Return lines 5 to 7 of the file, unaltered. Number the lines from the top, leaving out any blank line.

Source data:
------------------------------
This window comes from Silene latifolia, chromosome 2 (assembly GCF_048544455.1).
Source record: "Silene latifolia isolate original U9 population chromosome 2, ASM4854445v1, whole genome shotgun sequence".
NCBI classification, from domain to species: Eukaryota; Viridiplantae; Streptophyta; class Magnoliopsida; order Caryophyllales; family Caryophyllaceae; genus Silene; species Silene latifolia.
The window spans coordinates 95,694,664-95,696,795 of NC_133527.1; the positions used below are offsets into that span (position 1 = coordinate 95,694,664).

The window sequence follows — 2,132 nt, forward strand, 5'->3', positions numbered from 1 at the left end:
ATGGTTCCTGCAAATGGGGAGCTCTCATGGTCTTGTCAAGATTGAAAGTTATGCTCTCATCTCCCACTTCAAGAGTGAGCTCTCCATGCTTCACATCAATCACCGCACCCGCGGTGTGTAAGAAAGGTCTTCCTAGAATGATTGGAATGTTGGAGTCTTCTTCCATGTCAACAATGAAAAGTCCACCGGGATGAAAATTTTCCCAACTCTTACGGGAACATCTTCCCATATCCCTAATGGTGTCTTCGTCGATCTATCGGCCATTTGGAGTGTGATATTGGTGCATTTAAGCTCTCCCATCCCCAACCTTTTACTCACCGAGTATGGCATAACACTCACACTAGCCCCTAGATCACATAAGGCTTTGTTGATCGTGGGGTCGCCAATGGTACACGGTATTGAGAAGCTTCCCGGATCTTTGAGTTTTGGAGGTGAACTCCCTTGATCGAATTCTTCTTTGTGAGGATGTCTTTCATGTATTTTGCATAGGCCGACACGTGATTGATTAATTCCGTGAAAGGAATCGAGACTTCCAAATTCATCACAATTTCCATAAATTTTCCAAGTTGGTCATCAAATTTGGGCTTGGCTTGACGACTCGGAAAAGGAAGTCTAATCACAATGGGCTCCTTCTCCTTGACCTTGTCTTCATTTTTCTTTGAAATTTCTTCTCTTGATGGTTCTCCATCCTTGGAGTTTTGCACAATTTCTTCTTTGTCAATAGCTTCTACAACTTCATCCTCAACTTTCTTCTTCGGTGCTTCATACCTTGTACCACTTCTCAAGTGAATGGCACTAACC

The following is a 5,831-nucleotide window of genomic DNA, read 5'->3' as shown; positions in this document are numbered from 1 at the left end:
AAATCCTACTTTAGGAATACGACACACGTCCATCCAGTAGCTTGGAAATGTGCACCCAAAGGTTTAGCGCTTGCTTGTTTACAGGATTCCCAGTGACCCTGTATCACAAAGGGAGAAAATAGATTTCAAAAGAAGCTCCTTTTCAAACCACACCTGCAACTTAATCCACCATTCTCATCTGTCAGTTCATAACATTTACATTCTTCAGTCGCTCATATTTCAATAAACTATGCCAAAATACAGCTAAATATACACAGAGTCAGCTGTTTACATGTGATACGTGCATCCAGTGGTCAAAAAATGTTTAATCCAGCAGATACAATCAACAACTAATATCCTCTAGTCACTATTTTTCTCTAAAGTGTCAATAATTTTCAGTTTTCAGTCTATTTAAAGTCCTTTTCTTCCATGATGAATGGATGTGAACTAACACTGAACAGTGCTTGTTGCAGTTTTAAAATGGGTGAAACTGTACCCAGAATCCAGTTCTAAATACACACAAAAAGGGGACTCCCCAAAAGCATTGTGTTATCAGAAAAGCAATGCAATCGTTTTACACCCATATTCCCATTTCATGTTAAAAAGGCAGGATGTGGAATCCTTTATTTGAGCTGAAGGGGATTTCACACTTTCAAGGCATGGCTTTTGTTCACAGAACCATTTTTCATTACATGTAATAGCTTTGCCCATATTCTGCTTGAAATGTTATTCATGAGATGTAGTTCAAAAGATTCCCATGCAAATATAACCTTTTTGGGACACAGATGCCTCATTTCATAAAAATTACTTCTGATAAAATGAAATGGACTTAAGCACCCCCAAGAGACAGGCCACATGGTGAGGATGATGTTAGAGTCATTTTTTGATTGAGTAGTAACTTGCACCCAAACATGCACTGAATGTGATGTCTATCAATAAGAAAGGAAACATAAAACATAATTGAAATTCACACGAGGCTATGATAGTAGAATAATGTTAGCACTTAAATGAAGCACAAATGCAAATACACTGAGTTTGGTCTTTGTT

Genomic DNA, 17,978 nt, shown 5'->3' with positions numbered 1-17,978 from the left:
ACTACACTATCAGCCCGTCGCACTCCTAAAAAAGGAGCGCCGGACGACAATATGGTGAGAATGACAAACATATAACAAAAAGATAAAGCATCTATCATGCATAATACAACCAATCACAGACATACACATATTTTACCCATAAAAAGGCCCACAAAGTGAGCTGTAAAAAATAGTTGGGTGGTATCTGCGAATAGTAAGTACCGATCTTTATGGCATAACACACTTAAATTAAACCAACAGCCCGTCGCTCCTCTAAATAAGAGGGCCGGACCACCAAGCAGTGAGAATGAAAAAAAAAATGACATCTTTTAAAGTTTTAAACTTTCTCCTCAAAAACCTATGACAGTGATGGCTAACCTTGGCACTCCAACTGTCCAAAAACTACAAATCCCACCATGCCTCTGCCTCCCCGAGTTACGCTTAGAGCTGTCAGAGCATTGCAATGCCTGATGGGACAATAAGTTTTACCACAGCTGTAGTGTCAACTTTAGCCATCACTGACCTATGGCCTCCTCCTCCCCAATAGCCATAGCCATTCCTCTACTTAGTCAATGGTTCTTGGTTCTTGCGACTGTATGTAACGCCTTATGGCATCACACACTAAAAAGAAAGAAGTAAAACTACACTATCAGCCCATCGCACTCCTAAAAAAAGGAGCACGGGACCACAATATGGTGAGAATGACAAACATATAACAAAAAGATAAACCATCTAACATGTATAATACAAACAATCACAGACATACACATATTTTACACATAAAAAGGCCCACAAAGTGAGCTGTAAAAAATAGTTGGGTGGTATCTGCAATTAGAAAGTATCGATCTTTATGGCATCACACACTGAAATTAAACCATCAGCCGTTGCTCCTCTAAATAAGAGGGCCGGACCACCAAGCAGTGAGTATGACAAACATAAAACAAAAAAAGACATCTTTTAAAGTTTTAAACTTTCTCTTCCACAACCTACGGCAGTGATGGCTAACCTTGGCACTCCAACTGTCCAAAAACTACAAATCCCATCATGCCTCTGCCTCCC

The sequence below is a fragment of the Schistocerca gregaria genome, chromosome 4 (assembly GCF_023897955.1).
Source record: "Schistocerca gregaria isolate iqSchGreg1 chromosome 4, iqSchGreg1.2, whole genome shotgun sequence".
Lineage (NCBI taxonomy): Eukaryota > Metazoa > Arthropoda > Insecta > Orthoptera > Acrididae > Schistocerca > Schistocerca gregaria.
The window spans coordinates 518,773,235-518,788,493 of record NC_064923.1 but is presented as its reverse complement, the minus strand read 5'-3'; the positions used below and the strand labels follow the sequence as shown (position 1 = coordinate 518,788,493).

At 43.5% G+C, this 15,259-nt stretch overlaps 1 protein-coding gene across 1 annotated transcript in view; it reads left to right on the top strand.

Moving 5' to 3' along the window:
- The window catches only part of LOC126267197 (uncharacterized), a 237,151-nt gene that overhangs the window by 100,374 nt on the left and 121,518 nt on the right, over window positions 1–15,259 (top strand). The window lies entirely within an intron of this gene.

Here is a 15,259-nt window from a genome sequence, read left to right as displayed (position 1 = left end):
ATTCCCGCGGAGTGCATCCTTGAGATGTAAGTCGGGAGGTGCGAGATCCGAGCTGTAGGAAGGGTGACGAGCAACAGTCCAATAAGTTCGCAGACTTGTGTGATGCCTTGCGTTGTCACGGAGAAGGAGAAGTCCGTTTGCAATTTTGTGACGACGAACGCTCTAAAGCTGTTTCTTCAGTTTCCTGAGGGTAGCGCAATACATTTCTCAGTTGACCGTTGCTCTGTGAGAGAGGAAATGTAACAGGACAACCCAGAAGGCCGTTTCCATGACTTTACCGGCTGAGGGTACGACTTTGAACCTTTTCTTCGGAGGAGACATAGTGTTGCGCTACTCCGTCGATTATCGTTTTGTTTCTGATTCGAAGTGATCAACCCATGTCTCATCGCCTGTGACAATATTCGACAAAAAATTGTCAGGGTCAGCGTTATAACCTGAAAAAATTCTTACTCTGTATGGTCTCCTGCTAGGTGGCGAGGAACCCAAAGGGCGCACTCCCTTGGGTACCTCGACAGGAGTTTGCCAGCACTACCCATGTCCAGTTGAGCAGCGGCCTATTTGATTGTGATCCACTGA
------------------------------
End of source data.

The window sequence follows — 2,132 nt, forward strand, 5'->3', positions numbered from 1 at the left end:
ATGGTTCCTGCAAATGGGGAGCTCTCATGGTCTTGTCAAGATTGAAAGTTATGCTCTCATCTCCCACTTCAAGAGTGAGCTCTCCATGCTTCACATCAATCACCGCACCCGCGGTGTGTAAGAAAGGTCTTCCTAGAATGATTGGAATGTTGGAGTCTTCTTCCATGTCAACAATGAAAAGTCCACCGGGATGAAAATTTTCCCAACTCTTACGGGAACATCTTCCCATATCCCTAATGGTGTCTTCGTCGATCTATCGGCCATTTGGAGTGTGATATTGGTGCATTTAAGCTCTCCCATCCCCAACCTTTTACTCACCGAGTATGGCATAACACTCACACTAGCCCCTAGATCACATAAGGCTTTGTTGATCGTGGGGTCGCCAATGGTACACGGTATTGAGAAGCTTCCCGGATCTTTGAGTTTTGGAGGTGAACTCCCTTGATCGAATTCTTCTTTGTGAGGATGTCTTTCATGTATTTTGCATAGGCCGACACGTGATTGATTAATTCCGTGAAAGGAATCGAGACTTCCAAATTCATCACAATTTCCATAAATTTTCCAAGTTGGTCATCAAATTTGGGCTTGGCTTGACGACTCGGAAAAGGAAGTCTAATCACAATGGGCTCCTTCTCCTTGACCTTGTCTTCATTTTTCTTTGAAATTTCTTCTCTTGATGGTTCTCCATCCTTGGAGTTTTGCACAATTTCTTCTTTGTCAATAGCTTCTACAACTTCATCCTCAACTTTCTTCTTCGGTGCTTCATACCTTGTACCACTTCTCAAGTGAATGGCACTAACC

The following is a 5,831-nucleotide window of genomic DNA, read 5'->3' as shown; positions in this document are numbered from 1 at the left end: